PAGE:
I started to think that maybe I needed to aim higher, that in order to be a truly respected writer, I needed to be at their level.

I wrote and submitted some more, but now I spent more time waiting for editors’ responses than actually writing. Trying to crack the precise code of what publications wanted at a particular moment felt impossible. I seethed with envy as other writers in my Facebook groups shared their successful pieces in The Washington Post, The New York Times, Good Morning America. Suddenly I felt as though the essays I’d worked so hard on were not enough. If I wanted to call myself a “real” writer, shouldn’t I be churning out an amazing post every week? I began to feel like a fraud.

Now that my kids are back in school, I’ve been ramping up my essay submissions again. Over the past week, three of my pieces were declined. One was a very nice rejection, the nicest I’ve received in fact. The others were pretty typical: “thanks, but it’s not a fit.”

I still have a couple more pieces floating out there in limbo land, essays I’ve submitted but haven’t yet heard back about, and I was working on a longer piece that I’d like to submit to a new publication called Narrative.ly. But yesterday, I felt so frustrated that I stopped. I needed to think.

Why do I do this, anyway? Why do I write?

If this were a purely financial pursuit, I’d have stopped long ago. As a wise person once said, being paid to write is essentially the same as not being paid to write.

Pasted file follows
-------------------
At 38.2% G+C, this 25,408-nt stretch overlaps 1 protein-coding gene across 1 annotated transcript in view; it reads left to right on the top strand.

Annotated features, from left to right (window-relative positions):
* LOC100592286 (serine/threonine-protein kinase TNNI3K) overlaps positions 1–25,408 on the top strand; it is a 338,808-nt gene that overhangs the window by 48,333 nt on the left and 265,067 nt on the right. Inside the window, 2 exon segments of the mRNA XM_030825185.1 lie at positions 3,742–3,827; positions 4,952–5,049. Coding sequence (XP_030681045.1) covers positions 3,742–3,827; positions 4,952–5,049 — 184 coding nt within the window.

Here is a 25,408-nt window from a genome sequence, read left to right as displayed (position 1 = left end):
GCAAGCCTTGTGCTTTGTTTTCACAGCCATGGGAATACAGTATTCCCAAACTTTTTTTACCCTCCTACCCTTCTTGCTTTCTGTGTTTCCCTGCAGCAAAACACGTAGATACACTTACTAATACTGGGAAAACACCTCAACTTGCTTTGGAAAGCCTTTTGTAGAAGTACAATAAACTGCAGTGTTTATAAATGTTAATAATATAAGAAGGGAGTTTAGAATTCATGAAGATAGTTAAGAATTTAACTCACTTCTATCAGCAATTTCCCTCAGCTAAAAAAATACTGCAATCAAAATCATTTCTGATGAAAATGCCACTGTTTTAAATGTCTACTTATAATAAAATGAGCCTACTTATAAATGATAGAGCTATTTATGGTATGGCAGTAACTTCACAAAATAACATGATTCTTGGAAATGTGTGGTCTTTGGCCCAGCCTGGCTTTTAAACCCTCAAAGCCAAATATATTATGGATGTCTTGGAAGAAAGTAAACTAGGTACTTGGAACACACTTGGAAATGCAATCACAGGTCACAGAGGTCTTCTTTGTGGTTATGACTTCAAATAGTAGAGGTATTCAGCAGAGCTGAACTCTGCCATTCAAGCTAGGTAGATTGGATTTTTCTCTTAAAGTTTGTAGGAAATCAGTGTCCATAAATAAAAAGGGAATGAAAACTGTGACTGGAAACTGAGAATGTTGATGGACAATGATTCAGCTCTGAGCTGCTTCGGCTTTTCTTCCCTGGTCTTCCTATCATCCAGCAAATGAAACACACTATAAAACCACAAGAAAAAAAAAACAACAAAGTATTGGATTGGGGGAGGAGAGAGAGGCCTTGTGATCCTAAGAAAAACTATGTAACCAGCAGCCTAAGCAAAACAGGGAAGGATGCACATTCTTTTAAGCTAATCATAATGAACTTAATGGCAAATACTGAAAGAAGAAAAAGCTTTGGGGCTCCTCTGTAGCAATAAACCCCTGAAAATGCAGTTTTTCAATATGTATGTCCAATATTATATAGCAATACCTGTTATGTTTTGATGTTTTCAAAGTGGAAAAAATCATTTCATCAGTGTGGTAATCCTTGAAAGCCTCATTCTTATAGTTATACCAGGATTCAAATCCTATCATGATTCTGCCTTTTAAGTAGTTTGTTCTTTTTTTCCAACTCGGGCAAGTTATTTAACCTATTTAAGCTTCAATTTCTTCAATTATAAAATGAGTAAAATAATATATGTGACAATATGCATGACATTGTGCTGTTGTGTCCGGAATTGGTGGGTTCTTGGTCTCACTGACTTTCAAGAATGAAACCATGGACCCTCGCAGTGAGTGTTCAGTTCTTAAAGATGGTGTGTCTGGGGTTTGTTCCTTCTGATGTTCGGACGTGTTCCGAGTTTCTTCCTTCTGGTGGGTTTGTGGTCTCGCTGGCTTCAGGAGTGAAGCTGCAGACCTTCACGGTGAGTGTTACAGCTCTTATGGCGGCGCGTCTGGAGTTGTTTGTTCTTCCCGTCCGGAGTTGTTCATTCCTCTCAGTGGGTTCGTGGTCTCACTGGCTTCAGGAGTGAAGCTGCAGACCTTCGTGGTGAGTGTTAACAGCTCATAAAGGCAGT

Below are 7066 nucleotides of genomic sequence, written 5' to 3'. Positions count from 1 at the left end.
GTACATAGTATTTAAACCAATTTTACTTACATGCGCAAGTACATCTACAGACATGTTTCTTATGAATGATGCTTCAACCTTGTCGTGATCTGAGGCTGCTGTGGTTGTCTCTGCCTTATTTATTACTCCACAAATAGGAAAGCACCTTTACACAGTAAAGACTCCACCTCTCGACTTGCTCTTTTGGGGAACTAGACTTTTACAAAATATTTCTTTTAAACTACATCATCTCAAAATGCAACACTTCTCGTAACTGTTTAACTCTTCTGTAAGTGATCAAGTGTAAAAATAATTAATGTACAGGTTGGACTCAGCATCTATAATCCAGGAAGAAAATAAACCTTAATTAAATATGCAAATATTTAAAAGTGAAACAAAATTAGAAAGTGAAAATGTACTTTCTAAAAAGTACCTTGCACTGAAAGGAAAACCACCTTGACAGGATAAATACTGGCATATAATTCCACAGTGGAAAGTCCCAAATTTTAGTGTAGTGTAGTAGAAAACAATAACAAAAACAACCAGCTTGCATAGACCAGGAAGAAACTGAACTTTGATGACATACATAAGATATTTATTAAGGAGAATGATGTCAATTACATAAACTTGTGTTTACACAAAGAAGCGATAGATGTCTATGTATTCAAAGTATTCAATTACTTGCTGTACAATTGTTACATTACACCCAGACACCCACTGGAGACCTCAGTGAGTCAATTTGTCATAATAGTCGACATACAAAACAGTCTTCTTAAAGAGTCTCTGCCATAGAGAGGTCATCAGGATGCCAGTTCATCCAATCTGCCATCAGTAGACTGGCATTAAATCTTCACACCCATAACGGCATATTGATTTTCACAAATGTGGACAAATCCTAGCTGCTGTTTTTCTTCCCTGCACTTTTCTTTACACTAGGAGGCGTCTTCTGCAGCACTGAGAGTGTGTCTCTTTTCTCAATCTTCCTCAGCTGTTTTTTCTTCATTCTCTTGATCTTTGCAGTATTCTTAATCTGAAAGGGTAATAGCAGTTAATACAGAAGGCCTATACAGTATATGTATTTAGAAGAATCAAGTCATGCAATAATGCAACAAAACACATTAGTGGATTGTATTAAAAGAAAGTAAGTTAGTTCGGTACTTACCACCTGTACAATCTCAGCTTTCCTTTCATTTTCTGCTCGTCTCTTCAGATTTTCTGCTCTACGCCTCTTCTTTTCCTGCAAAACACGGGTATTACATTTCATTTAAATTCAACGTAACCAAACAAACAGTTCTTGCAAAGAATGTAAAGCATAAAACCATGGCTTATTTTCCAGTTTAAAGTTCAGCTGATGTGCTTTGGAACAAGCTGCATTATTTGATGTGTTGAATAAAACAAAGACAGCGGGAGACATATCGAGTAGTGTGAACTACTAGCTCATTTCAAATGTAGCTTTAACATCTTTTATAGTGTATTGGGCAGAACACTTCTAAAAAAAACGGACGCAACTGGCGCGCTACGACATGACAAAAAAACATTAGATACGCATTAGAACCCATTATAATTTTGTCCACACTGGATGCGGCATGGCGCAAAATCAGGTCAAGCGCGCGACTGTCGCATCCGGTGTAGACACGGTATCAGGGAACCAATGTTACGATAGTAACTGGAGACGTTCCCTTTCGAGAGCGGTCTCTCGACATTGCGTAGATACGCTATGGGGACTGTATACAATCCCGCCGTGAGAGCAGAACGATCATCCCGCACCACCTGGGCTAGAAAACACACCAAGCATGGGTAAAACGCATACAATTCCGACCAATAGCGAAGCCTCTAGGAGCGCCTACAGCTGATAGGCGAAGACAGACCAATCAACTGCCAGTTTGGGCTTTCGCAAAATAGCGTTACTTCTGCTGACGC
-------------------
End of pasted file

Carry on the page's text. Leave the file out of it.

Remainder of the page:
If it’s for the recognition and accolades, which I’ll admit, it sometimes is – that’s a pretty shallow reason, and ultimately not sustainable. Any fame one earns from writing is fleeting, simply because there are millions of us out there doing the same thing. Publications are well aware of this fact. They bet – and correctly – that we’ll sell our best work for a low price, or even give it away for free, if it means a chance at five minutes of online notoriety. Even the most successful writers who “go viral” will only have the world’s attention for a brief moment before everyone goes back to watching videos of cats who are terrified of cucumbers.

Like P.T. Barnum, I’ve lost sight of the reasons I started writing – my reasons. Those are more valid and powerful than the external measures of success that I’ve nonetheless come to crave.

If my reasons aren’t enough, then nothing ever will be. Not even a parenting essay in The Washington Post that goes viral (although that would be sweet).

So before I dive into my submissions folder again, I need to ask myself honestly:

Do I enjoy the creative process?

Is writing helping me connect with others?

Am I writing my truth?

Am I proud of what I create, even if no one else sees it?

If I can answer yes to these questions, none of the other stuff matters. If I can’t, then it’s okay to take a step back for a while until I rediscover my reasons.